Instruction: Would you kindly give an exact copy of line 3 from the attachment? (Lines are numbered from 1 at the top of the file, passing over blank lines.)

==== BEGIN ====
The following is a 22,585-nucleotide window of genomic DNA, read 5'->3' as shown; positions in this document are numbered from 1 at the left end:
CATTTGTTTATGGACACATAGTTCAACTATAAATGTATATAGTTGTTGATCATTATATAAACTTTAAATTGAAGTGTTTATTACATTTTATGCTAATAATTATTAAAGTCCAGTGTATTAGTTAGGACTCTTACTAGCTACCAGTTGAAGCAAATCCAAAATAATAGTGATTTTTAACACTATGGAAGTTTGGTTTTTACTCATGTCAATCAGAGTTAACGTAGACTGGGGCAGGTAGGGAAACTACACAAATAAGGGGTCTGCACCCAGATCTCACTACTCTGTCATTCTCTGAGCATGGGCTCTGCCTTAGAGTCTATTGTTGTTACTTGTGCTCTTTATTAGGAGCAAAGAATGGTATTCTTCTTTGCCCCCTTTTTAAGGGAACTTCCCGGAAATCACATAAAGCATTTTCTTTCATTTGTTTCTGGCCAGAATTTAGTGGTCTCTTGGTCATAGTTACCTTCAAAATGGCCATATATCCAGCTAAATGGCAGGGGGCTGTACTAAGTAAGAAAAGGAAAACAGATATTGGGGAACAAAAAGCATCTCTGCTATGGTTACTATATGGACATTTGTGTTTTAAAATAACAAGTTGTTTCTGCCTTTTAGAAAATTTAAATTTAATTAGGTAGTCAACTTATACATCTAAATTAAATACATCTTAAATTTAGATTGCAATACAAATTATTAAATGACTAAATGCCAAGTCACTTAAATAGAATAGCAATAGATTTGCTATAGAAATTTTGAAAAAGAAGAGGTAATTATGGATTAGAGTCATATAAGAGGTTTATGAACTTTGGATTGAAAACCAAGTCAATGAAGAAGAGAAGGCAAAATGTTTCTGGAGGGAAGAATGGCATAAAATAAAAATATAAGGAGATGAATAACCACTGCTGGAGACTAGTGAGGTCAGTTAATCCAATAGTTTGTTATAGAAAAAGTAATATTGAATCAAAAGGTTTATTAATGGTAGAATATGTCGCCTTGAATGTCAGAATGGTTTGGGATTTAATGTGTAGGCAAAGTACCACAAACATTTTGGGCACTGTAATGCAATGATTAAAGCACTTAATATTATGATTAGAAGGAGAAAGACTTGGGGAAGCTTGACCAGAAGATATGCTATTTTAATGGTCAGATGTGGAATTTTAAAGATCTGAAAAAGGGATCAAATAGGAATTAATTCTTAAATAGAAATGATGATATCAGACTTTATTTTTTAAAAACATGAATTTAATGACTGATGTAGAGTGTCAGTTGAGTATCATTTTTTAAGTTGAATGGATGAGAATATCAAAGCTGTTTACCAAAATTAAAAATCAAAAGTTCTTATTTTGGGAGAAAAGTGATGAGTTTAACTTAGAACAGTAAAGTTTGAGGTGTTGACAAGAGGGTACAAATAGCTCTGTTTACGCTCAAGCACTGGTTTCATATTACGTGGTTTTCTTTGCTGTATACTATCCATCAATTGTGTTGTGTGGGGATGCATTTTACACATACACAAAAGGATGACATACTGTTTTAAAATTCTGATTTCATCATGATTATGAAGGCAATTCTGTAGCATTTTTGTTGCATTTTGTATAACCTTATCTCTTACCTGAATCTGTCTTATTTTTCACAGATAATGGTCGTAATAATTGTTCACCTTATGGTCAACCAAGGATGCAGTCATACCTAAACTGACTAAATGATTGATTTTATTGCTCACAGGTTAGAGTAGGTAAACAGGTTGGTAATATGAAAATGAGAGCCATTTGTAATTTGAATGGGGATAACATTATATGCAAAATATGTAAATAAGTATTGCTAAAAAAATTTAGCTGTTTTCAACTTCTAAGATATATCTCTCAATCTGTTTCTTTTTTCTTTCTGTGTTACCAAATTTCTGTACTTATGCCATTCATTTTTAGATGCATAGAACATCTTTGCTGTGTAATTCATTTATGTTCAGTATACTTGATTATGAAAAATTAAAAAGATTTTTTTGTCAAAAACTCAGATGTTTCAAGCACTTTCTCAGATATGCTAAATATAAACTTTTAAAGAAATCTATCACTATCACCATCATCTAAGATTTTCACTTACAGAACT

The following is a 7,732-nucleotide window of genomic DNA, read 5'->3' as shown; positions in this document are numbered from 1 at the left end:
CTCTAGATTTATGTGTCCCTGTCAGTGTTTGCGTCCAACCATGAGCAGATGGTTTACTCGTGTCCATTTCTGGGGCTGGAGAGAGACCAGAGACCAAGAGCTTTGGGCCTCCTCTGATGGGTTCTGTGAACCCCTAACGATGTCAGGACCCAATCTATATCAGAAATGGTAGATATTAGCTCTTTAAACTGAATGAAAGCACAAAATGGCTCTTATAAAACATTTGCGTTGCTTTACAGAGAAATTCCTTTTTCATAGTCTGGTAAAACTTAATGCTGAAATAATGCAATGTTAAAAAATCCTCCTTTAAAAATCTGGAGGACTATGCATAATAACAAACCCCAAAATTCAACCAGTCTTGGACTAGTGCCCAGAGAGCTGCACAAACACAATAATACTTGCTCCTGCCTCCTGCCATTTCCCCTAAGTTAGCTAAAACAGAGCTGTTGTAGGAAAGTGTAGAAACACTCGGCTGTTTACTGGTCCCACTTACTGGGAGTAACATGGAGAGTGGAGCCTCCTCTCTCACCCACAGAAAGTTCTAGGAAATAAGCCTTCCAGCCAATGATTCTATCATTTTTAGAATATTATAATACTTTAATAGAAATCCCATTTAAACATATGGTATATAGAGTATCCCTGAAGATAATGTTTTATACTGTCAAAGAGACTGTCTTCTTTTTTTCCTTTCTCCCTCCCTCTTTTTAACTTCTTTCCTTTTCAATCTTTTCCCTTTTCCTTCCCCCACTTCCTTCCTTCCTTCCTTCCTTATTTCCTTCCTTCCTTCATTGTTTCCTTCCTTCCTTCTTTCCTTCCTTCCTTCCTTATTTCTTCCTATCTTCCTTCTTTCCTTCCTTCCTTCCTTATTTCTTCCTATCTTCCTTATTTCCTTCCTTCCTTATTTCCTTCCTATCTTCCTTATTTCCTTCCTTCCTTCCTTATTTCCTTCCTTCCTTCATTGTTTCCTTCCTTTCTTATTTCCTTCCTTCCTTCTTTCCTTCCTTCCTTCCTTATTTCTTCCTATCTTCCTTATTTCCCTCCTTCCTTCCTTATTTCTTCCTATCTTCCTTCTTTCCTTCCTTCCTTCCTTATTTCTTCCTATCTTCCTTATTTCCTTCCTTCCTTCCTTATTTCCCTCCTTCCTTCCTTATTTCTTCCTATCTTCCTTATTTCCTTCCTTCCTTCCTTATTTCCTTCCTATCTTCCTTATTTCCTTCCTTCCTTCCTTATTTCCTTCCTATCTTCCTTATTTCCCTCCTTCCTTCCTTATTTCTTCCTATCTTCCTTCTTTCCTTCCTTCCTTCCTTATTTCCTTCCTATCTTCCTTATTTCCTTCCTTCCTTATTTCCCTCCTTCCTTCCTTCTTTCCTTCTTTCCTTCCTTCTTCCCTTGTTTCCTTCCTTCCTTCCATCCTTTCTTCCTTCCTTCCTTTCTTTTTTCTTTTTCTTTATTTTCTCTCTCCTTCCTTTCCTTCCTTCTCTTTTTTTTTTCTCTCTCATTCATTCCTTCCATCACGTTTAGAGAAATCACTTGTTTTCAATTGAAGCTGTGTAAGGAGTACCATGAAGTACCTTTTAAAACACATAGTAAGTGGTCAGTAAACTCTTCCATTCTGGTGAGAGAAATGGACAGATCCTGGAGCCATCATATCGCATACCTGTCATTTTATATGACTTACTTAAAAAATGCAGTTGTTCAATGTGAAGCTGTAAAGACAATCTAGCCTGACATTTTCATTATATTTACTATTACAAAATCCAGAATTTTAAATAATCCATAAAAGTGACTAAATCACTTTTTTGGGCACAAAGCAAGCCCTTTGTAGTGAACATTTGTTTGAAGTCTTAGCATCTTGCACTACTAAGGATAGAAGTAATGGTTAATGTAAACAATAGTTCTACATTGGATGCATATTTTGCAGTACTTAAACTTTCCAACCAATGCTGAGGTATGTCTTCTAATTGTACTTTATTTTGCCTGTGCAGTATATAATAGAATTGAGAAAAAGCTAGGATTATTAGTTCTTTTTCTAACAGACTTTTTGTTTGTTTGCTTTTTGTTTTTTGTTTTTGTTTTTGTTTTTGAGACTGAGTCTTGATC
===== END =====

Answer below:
The following is a 7,732-nucleotide window of genomic DNA, read 5'->3' as shown; positions in this document are numbered from 1 at the left end: